The buzz of the business world is all about “social networking.” And to me, many times, these words conjure situations that are anything but “social.” I often think of corporate jargon, slickly styled online profiles, and general fakeness. Not that I’m knocking social networking completely, but in my experience, networking face-to-face, while having its limitations, is so much more effective than conducting your elbow-rubbing online. Here are a few tips that helped me.
- 1. Networking is about sincerely making acquaintances in your target industry, not about getting a job.
I don’t particularly like the word “networking” because it always connotes to me this idea of exchanging and creating a contrived connection. Whenever I’m meeting new folks in my industry, I simply do what I what do with people who are not in my industry. Be friendly, be engaging, and above all, be sincere.
- 2. You don’t have to drink, but learn to be around people who do.
In my experience, networking that turns into either a friendship or a helpful business contact always starts at a casual environment, and usually over drinks. I’m not saying that you have to drink to network, but, and especially in some industries, this is how networking is done. As such, either learn to drink or to be around and engaged with people who do.
- 3. Find other things in common beyond work-related issues.
Nobody wants to talk about work all the time. And that includes people who like to network. Whenever I’m networking, I always try to find other things in common, whether it is having young children, being involved with certain hobbies, or sports and current events. Engaging someone from all perspectives is always a good idea while trying to find out more information about your industry or future career path.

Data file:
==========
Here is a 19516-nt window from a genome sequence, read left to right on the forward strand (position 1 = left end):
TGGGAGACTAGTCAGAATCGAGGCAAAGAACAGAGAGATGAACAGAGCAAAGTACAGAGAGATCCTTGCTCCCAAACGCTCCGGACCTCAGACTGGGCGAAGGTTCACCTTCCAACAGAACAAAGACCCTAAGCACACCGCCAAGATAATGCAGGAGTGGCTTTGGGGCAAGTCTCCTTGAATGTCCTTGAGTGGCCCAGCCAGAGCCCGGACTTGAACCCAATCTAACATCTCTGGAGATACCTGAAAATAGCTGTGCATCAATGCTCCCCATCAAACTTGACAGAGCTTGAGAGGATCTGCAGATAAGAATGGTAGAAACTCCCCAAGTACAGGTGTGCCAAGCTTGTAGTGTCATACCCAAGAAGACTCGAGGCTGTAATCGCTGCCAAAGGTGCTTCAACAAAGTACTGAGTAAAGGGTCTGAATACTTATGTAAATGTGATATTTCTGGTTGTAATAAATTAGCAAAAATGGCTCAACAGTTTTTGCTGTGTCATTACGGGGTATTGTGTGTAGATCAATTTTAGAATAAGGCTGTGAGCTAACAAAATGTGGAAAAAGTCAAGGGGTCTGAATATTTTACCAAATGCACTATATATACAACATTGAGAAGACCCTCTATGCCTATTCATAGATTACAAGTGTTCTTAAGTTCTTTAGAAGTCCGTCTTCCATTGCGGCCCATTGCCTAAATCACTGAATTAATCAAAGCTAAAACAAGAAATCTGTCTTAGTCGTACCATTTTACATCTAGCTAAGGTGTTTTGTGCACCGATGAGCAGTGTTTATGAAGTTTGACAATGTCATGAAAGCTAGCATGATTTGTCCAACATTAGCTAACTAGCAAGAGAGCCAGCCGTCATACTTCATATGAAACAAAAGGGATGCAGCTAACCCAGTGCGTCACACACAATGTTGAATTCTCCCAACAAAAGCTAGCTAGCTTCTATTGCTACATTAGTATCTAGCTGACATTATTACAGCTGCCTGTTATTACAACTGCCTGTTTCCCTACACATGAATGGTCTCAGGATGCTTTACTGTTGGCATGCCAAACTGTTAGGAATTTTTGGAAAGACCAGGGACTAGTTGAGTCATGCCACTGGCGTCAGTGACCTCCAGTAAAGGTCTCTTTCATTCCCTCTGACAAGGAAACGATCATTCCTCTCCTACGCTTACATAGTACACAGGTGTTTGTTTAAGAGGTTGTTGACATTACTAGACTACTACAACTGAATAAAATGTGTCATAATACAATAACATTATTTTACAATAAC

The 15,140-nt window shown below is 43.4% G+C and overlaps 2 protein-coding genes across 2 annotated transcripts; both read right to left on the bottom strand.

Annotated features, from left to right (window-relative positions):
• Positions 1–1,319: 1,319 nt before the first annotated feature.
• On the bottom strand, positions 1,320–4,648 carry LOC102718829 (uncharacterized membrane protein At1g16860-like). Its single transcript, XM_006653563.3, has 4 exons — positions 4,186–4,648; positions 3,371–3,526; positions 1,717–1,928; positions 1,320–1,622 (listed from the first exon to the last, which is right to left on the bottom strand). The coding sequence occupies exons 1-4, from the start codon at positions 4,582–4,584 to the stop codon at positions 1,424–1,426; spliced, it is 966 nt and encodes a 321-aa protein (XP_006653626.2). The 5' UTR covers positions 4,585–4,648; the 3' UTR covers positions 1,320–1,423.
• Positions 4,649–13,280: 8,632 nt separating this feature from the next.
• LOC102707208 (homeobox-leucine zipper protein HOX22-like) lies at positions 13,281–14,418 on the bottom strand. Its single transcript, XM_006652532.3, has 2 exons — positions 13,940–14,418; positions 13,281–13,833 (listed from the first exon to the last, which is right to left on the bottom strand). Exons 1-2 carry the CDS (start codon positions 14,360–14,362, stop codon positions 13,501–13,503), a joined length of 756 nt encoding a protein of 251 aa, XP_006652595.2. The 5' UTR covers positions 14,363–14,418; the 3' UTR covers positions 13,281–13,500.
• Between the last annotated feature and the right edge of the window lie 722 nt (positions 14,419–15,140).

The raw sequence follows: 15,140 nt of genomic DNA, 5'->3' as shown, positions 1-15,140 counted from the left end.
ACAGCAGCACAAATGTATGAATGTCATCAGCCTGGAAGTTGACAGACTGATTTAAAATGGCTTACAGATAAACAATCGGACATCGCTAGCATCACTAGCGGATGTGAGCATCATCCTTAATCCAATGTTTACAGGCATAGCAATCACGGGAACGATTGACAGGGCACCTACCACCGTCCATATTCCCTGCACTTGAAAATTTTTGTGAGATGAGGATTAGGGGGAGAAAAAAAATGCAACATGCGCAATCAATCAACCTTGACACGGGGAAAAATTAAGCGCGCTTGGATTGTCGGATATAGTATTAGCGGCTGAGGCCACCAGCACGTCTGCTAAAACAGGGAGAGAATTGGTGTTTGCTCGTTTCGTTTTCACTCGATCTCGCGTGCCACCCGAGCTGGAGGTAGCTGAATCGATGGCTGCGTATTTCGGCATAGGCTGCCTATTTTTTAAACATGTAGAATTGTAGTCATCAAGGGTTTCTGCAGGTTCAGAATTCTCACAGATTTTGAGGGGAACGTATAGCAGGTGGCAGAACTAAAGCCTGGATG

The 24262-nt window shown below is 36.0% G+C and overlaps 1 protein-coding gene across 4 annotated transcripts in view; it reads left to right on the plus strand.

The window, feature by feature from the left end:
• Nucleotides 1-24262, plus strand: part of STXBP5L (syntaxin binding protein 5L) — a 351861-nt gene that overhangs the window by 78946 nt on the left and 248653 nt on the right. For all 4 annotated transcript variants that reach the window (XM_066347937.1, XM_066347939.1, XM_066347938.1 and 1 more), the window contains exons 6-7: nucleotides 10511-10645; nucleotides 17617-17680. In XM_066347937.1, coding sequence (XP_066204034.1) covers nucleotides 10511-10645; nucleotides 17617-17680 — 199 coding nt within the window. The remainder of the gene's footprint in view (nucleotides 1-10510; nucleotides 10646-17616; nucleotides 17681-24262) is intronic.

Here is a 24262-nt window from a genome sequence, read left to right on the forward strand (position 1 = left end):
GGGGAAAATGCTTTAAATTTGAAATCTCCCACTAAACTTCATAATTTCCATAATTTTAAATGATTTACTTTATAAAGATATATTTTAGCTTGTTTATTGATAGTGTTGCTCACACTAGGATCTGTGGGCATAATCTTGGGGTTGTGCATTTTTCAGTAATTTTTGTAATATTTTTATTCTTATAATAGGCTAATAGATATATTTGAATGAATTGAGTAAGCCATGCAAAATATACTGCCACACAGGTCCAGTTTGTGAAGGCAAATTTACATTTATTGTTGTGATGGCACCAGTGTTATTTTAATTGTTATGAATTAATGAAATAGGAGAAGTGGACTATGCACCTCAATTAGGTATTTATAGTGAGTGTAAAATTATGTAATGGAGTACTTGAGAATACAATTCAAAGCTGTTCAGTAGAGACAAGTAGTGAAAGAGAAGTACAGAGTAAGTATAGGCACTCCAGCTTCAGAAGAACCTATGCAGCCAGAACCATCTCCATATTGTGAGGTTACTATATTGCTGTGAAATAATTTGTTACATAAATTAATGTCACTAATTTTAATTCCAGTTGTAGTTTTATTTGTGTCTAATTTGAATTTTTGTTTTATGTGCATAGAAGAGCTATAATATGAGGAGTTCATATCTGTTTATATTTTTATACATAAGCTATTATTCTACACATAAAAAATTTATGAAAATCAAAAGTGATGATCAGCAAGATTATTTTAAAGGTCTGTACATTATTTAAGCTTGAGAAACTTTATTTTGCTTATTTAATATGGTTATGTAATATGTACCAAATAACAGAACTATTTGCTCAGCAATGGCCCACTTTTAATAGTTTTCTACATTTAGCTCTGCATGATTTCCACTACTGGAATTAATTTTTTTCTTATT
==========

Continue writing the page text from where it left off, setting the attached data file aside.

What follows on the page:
- 4. Transition to an online contact, so you keep in touch.
If you’ve successfully interested whoever you are talking to, you should receive a business card or some other form of contact information. I usually offer to be added on Facebook or LinkedIn, if they don’t ask me to do so first. If I’m asked to do the adding, I always remember to do so as soon as possible, since people can easily forget each other after such short contact.
Solid networking, of course, happens in very surprising places and with surprising people. My rule of thumb is to be open to talking to everyone—you never know where it’ll get you.